Christopher Ludwig talks to Mercedes-Benz USA about the carmaker’s delivery and inventory management challenges in maintaining an efficient spare parts network.

As sales of Mercedes-Benz cars continue to gain market share in the US light truck and premium car market, one of the most important service demands on the carmaker is keeping its dealers stocked with spare parts and delivering them quickly to avoid repair delays. Simply put, delivering premium customer service requires premium parts logistics.

The benefits of a well-stocked and fast-moving network is obvious as dealers can better meet service needs and thereby increase customer satisfaction, build a positive brand image and, not least, contribute to profit margins.

Mercedes-Benz USA (MBUSA), the entity responsible for sales and parts for Mercedes-Benz passenger cars, light trucks and vans, smart and Maybach, is an example of where a strong emphasis on improving logistics has had positive echoes across the supply chain.According to Tomas Hora, who moved to the US in January to take over as parts manager for MBUSA, in the last five years the company has invested significantly in improving on-time delivery as well as operations at parts distribution centres (PDCs).

“For parts ordered, we now have a 99.1% record for them arriving the next day,” says Hora.

But he recognises that there is a significant cost risk if the balance is tipped too much in the direction of expedited deliveries—especially in a global supply chain and a sprawling market like the US. Although it makes up a small portion of overall deliveries, Hora believes there is currently too much air freight used in the service parts supply chain.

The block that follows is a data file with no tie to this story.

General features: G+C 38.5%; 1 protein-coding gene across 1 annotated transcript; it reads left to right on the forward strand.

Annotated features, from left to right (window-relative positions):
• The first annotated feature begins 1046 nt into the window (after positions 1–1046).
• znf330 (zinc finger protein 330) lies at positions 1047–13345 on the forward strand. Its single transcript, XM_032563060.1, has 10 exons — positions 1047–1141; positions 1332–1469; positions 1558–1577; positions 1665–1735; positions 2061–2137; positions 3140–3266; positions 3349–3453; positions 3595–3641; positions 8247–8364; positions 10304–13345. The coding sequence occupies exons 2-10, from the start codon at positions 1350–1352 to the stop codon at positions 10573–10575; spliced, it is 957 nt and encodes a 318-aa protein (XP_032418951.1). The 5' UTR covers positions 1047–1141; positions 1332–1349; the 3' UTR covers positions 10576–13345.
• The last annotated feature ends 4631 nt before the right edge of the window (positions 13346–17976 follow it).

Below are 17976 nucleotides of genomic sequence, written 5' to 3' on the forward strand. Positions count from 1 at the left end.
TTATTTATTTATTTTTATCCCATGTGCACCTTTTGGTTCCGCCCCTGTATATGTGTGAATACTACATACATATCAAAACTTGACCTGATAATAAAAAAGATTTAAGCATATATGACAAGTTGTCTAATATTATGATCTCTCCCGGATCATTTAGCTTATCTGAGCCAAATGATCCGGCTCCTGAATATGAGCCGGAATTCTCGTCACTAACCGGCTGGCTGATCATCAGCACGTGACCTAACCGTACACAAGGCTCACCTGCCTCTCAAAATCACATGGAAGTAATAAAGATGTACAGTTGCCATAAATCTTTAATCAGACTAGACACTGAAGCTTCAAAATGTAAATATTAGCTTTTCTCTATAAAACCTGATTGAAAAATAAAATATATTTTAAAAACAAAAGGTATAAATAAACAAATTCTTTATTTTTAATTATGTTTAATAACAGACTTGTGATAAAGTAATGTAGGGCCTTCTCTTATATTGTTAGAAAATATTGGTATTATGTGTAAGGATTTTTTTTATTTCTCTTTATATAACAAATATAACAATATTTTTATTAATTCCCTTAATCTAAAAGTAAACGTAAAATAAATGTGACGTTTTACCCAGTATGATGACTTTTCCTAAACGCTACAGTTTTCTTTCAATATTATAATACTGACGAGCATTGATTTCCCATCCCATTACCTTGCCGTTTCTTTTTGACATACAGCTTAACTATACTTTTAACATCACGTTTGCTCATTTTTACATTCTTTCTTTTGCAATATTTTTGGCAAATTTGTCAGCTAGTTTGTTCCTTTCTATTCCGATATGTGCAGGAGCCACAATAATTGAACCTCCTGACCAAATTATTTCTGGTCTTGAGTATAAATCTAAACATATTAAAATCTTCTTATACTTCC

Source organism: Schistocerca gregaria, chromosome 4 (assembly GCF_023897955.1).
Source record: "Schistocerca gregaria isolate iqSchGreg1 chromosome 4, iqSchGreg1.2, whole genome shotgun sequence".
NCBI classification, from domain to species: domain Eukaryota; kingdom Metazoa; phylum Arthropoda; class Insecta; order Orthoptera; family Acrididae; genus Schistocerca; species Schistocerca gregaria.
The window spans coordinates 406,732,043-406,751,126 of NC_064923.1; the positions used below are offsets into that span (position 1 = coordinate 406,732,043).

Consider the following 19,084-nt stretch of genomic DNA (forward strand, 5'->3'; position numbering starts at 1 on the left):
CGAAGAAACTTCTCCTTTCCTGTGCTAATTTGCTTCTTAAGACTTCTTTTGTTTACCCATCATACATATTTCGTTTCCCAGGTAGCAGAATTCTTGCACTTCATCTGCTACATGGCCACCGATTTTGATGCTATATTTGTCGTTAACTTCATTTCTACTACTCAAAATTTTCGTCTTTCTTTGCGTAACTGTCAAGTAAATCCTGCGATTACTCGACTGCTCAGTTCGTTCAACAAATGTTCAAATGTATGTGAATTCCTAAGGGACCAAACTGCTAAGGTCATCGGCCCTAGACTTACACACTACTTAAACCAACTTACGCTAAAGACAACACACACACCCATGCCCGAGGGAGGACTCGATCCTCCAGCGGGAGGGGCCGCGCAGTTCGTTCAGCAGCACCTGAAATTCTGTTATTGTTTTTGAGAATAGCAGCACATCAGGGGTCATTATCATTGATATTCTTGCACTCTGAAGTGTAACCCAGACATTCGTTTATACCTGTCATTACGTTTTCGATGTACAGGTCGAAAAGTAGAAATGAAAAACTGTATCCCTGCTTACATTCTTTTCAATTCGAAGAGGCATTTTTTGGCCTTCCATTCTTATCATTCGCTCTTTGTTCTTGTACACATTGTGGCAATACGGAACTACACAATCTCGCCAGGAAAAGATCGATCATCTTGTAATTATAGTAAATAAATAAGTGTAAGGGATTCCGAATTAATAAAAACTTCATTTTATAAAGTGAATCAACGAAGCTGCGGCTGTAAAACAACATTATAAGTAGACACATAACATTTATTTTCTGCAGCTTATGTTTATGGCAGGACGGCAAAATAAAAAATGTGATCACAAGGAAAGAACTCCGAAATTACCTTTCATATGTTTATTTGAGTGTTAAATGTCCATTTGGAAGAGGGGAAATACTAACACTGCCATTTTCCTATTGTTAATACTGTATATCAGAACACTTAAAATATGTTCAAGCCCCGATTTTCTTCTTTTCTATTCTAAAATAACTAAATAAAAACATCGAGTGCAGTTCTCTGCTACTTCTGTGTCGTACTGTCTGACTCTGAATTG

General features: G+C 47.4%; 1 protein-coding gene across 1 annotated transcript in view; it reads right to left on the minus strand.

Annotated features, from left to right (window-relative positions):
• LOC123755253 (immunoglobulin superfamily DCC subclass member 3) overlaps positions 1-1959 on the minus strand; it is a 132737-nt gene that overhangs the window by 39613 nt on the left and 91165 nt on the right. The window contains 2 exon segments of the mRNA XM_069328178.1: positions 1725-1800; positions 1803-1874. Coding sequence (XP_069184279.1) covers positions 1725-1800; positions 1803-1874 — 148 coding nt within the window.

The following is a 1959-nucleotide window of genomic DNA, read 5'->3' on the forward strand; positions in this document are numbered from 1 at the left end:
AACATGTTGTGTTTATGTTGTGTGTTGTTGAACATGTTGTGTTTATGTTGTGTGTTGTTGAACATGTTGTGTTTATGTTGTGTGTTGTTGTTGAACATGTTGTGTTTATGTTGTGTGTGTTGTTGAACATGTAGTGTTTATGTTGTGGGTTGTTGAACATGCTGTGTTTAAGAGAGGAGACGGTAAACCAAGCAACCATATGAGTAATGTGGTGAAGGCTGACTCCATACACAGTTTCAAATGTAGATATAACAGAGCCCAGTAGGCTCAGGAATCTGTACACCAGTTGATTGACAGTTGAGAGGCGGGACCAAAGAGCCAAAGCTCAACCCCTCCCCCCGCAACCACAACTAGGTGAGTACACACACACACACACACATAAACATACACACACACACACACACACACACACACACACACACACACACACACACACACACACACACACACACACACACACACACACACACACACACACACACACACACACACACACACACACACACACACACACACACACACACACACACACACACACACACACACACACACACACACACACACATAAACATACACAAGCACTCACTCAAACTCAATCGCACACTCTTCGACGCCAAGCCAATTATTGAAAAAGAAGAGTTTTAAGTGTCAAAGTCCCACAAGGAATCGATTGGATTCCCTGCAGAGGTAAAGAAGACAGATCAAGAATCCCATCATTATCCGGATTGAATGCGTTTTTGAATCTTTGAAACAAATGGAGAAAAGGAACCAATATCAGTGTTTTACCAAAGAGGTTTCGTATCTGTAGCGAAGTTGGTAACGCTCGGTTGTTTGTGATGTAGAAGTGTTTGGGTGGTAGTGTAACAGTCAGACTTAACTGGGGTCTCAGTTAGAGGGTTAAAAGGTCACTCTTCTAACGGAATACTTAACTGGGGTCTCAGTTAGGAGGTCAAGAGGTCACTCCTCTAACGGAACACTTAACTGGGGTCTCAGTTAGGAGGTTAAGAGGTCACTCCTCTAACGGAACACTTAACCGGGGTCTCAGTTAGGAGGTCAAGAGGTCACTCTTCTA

Some of this air freight is a result of MBUSA’s supply chain, which is mostly fed from Daimler’s Global Logistics Centre (GLC, pictured opposite page left) in Germersheim, on the river Rhine in Germany. Though he’s been out of parts logistics for nine years, having worked recently as a marketing and sales manager in northern Europe, Hora previously worked at the GLC and thus understands the global makeup of the company’s service parts network. In general, he says that the supply chain between Daimler in Germany and MBUSA works seamlessly in its parts flow, with the majority of material arriving by sea.

But the degree to which parts are flown around, partly because of inventory management at a small number of dealers, as well as a result of fast growing demand, is considerable enough to capture Hora’s attention in his role as parts manager. “I have always said that if I could choose what I was going to reborn as, I would be a Mercedes-Benz part because I would see the world,” says Hora, smiling. “I believe we can improve on the amount of air freight we use.”

A different kind of dealer in the US

Hora acknowledges that managing inventory and delivery frequency is always difficult, and especially so in the US. While in European markets like Germany, the UK and Spain, Daimler runs dealer inventory management systems to track stock and forecast demand, such a nationally integrated system has not been introduced for the American market.

“Dealers in the US understand their market better than anyone, and many are very particular about the knowledge and information that they share with manufacturers, and thus are not as open as European dealers,” he says. “Also, the size and diversity of the market means that we probably wouldn’t get the same efficiencies as we could in England or Spain.”

Without relying on a statistically driven system across its 350-plus dealerships, Hora says MBUSA focuses on training and cooperating with dealers on inventory management and parts ordering to encourage storage of the right fast moving parts, and thus avoiding unnecessary emergency orders.